How did the snow in Texas wipe out half the state’s power?
In an unprecedented weather event for the state, there is snow in Texas. While it looks like a winter wonderland for the state, it’s anything but. Texans have been without power since Feb. 15th. However, residents still don’t have power.
It might be insane to think an entire state’s power grid went offline due to a winter storm when we subfreezing temperatures in the northeast and Midwest. But a once in a lifetime winter storm can cause an ill-prepared state to shutter stranding residences without water or power.
There are plenty of reasons as to why the snow wiped out half of Texas’s power. Here is a short explanation of what’s going on in the lone star state and debunking some misinformation spread due to the catastrophe.
Understanding Texas’s power grid
It’s important to understand how Texas gets its power before going into how this happened. Texas is the only state with an independent power grid. According to The Washington Post, The country is divided into three power grids: the Western Interconnection, Eastern Interconnection, Texas, or the Electric Reliability Council of Texas (ERCOT) Interconnection. About forty border counties aren’t apart of ERCOT.
The other thing to note is the sources of power for Texas. According to ERCOT, about 80% of the grid’s winter capacity comes from thermal energy, gas, coal, and some nuclear energy. Only 7% comes from renewable energy, mostly wind turbines.
Texas independence cost them
Winter storms in other areas of the country like the northeast and Midwest aren’t uncommon. When they hit areas like Green Bay and New England, we don’t see those states’ power grids go down. Well, because Texas’s power grid is independent from the rest of the country, other states can’t easily move power to the state. In addition, Texas can’t request other states to do so.
Oil pipes are freezing
Texas has an independent power grid because they produce so much oil and coal to burn for electricity it doesn’t need help from other states. Power plants rely on a constant flow of oil from the Permian Basin in West Texas to run power plants. Because of this reliance on free-flowing oil to plants, many don’t have large reserves on hand.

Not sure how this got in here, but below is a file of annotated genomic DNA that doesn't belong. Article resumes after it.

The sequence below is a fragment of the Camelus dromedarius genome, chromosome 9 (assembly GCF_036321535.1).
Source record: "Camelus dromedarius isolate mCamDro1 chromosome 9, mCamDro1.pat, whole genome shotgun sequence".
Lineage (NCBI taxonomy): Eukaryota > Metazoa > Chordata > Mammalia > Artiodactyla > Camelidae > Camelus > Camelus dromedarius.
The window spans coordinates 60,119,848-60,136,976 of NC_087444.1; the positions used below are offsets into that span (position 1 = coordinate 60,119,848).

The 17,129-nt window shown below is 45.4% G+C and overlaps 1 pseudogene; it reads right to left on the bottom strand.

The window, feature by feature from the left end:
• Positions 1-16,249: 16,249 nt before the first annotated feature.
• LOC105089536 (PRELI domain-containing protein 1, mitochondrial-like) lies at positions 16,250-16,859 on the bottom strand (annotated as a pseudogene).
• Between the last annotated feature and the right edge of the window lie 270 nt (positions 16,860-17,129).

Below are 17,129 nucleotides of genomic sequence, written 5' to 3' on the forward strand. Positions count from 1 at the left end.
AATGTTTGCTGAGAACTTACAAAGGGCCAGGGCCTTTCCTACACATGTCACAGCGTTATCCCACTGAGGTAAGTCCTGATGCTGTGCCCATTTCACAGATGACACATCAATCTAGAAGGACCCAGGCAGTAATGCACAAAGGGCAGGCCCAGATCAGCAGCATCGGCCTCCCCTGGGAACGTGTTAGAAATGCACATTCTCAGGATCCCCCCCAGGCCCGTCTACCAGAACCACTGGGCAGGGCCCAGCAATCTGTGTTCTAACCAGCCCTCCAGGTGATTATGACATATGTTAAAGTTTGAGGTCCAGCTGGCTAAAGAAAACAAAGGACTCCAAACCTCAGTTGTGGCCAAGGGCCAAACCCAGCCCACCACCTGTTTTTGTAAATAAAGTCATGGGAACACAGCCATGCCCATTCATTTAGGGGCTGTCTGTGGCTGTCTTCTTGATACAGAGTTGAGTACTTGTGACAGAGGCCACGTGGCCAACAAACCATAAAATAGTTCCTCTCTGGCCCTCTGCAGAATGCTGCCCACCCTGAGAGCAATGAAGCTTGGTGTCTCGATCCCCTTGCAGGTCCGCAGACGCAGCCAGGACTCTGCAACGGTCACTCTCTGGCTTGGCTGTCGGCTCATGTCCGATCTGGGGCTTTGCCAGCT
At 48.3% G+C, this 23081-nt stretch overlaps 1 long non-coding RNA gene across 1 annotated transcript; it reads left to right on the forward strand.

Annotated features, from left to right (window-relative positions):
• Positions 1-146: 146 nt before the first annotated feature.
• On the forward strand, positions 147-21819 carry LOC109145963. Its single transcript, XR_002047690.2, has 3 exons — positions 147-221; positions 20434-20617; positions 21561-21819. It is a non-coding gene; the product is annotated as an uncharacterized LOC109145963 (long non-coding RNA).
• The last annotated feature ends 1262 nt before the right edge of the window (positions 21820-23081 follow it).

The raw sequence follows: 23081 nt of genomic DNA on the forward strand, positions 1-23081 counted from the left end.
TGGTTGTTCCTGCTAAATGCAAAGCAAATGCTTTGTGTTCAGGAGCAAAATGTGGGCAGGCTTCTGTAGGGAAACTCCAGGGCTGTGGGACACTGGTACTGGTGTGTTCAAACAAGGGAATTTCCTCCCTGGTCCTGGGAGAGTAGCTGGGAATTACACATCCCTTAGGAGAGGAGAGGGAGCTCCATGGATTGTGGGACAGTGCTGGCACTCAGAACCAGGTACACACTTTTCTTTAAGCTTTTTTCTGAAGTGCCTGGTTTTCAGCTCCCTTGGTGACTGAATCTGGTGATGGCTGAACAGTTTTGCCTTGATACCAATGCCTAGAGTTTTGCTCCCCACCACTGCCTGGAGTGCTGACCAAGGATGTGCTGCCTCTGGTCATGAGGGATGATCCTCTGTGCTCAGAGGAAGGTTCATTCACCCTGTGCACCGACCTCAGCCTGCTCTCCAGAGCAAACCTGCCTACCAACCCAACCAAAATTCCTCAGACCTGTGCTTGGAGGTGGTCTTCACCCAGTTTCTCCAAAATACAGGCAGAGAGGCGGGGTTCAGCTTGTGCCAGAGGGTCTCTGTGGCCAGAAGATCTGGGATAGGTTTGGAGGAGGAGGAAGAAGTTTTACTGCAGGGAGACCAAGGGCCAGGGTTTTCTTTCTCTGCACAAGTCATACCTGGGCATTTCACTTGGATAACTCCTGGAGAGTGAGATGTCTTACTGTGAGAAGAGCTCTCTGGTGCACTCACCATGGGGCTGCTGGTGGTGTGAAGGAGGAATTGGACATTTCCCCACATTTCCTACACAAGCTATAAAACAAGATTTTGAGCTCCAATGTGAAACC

According to The Washington Post, the snow in Texas is freezing equipment to mine and pump coal & oil. Plants aren’t getting the resources needed to make energy for the state.
In 2011 Texas faced a similar storm that froze the power grid. According to The Texas Tribune, experts warned state legislators & regulators to “winterize” the state’s power infrastructure but did not heed the warnings. Every part of the state’s power infrastructure could have taken action to prevent freezing, like insulating pipelines.
“Instead of taking any regulatory action, we ended up getting guidelines that were unenforceable and largely ignored in [power companies’] rush for profits,” former director of Public Citizen Tom Smith told The Texas Tribune.
Freezing wind turbines aren’t to blame
If you frequent Fox News, you’ve probably seen Sean Hannity or Tucker Carlson tote how Texas’s reliance on renewable energy, mostly wind, is the cause of the power outages. However, it’s not the case. ERCOT doesn’t rely on wind turbines in the winter, and only 25% of Texas’s power comes from renewables.
Like natural gas power plants – which the state relies on for almost 50% of its power – wind turbines can also be “winterize” to operate in cold weather. The state refused to take action after similar storms in 2011 took out a large portion of the state’s power grid.
According to the University of Texas at Austin energy resource professor Micheal Webber, “Texas is a gas state,” and “gas is failing in the most spectacular fashion right now.”
It also doesn’t mean renewable power isn’t worth investing in. Solar panels collect energy from direct & indirect sunlight. The state only gets 2% of its power from solar.